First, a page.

• A custom BiomeDecorator should override the decorate() and/or the genDecorations() methods. Look at the other classes in the Type Hierarchy of BiomeDecorator to see how vanilla decorators do it.
    • The decorate() method is primarily intended to assign WorldGenerator and IWorldGenerator implementations, such as WorldGenClay, WorldGenIron, and so forth.
  • Map generators and IWorldGenerator:
    • IWorldGenerator: This is a Forge hook (not to be confused with the vanilla Minecraft WorldGenerator class) that is intended for modded "map gen" features.
      • Warning: your IWorldGenerator classes must be registered to the GameRegistry.registerWorldGenerator() method in your mod's init loading phase. 
      • IWorldGenerator  simply contains a generate() method which is called from the GameRegistry.generateWorld() method. 
      • I'm not entirely sure they don't want you to simply call your own MapGenBase-derived classes from your chunk generator, but this works too and is called immediately after your chunk generator's populate() method.
    • MapGenBase: Map generators are responsible for adding modular, somewhat regular features. This class has vanilla extensions like MapGenCaves, MapGenRavine and MapGenStructure (which has further sub-classes for strongholds, villages, ocean monuments, etc).
    • MapGenScatteredFeature: This is a sub-class of MapGenStructure that generates swamp huts, igloos and desert pyramids based on the biome type. 

Creating Your Own Dimension

Although you can make selective edits to modify the existing dimensions, I find that ultimately people want to do a full-custom dimension.

See Jabelar's Custom Dimension Tutorial which implements a custom "cloud" dimension with custom single-biome chunk generator together with custom filler blocks and decorations like custom trees, flowers and grass.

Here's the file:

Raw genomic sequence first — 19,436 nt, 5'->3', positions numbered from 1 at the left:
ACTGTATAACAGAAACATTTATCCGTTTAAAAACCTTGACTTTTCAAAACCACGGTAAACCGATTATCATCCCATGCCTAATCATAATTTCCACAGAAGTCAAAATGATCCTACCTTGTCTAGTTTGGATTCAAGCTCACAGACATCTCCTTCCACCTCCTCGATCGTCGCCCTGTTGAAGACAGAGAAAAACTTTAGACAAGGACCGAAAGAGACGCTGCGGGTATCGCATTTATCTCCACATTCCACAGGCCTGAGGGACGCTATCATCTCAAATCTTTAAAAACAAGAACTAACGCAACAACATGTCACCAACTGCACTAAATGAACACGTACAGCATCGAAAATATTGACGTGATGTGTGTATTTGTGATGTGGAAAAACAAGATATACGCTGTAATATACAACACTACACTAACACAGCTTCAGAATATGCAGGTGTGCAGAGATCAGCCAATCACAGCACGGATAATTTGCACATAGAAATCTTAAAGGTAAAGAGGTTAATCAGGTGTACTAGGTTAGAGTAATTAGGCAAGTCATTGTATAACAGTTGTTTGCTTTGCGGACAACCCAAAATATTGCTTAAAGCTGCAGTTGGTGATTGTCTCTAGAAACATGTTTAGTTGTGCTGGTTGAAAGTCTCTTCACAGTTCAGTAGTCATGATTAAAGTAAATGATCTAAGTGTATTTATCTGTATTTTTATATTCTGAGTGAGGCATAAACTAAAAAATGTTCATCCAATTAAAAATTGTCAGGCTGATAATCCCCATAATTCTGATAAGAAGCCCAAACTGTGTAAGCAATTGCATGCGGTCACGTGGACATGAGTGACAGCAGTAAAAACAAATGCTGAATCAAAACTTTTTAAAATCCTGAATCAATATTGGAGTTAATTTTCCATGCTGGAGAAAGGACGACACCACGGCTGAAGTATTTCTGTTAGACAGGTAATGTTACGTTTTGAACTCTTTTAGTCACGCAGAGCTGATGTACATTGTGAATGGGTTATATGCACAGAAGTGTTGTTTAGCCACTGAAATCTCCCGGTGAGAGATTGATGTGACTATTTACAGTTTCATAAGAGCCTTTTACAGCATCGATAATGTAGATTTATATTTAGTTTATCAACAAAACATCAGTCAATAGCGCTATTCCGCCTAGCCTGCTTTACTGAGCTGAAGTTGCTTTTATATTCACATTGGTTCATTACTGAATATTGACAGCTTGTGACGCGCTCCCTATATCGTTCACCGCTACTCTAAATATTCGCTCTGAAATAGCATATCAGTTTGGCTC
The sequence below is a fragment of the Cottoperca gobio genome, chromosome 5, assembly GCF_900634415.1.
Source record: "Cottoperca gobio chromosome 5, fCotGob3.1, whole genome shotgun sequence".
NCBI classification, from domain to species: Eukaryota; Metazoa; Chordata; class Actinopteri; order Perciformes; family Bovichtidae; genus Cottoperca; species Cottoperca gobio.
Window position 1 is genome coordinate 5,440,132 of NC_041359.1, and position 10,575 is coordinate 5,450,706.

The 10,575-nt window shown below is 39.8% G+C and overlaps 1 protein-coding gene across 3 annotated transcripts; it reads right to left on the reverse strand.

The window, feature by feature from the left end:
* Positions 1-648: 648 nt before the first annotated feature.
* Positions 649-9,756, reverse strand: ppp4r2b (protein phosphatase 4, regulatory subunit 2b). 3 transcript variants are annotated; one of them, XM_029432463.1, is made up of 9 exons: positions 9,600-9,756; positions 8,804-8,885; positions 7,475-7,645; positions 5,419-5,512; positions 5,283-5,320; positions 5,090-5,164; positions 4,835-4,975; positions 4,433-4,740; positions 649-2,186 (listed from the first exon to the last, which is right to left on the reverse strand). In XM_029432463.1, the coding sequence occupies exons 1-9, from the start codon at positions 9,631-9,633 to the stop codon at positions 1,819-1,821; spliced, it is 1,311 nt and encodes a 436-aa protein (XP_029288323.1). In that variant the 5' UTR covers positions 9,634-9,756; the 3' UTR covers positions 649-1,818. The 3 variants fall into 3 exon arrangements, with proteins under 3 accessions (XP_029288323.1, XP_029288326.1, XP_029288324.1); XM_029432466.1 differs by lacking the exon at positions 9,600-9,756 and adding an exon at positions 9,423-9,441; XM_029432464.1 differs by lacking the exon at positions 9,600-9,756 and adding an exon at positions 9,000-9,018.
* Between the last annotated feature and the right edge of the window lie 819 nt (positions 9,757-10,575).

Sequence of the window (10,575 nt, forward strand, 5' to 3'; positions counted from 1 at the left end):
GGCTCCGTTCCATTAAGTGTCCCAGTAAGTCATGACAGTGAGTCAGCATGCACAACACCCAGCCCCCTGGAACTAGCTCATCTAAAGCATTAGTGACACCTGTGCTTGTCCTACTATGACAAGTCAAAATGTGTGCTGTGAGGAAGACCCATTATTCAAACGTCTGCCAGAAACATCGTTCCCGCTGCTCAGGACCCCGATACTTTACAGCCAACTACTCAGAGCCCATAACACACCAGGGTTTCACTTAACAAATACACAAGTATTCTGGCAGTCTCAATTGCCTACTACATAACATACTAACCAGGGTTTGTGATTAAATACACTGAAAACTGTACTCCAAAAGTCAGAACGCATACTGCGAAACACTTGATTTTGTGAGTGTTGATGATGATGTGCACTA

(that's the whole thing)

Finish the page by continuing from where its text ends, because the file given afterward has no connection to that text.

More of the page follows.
Finding A Free Dimension ID

Here is some example code for a method that will find a free dimension ID. I personally use this for the DimensionType then use the DimensionType.getID() to ensure same is used when registering to the DimensionManager. Anyway, here is the code:

    private static Integer findFreeDimensionID()
        for (int i=2; i
            if (!DimensionManager.isDimensionRegistered(i))
                // DEBUG
                System.out.println("Found free dimension ID = "+i);
                return i;
        // DEBUG
        System.out.println("ERROR: Could not find free dimension ID");
        return null;

Getting A List Of All Biomes

Since Forge has starting using events for biome registration, there is now the IForgeRegistry registry which is passed into the event as event.getRegistry(). From that event you can use the getValues() to get a List containing all the biomes.

But outside of the event, the Forge registries are stored in the ForgeRegistries class so you can access ForgeRegistries.BIOMES directly and call the getValues() method.

How To Delete A Biome

In earlier versions of Forge there was a GameRegistry.removeBiome() method which no longer exists.  Now you can work directly with the List in the BiomeManager, using normal List methods to remove (or add).

Detecting What Biome Is At A Given Location

If you ever want your code to do something special based on being in a biome, like maybe if you want it to play different background sounds in your custom biome, you can check using the following: worldObj.getChunkFromBlockCoords(blockpos).getBiome(blockpos, worldObj.getBiomeProvider()).getBiomeName(). Of course you might have to replace the worldObj with whatever instance of a World you have available at that point in the code.

Changing The Biome At A Location

Thanks to Choonster for this tip.

Biome ids  are stored in the Chunk#blockBiomeArray field which you can modify directly. This array stores the biome id of at each X, Z position within the chunk, using (Z & 15) << 4 | (X & 15) as the index. So, if you wanted to modify it you could use the World#getChunkFromBlockCoords() method to get the Chunk at the specified position, then use Chunk#getBiomeArray() to get the biome array. Use Biome#getIdForBiome() to get the id of a biome.

Making Sure Random Generation Is Tied To The World Seed

In Minecraft worlds are generated randomly for each new game and each new area explored. However, in computer programming, it is possible to repeat the "random" sequence by starting with the same "seed" value. This is very useful in debugging code but is also fun in Minecraft because if you find a cool world gets generated you can share the seed with your friends and they can generate the exact same world.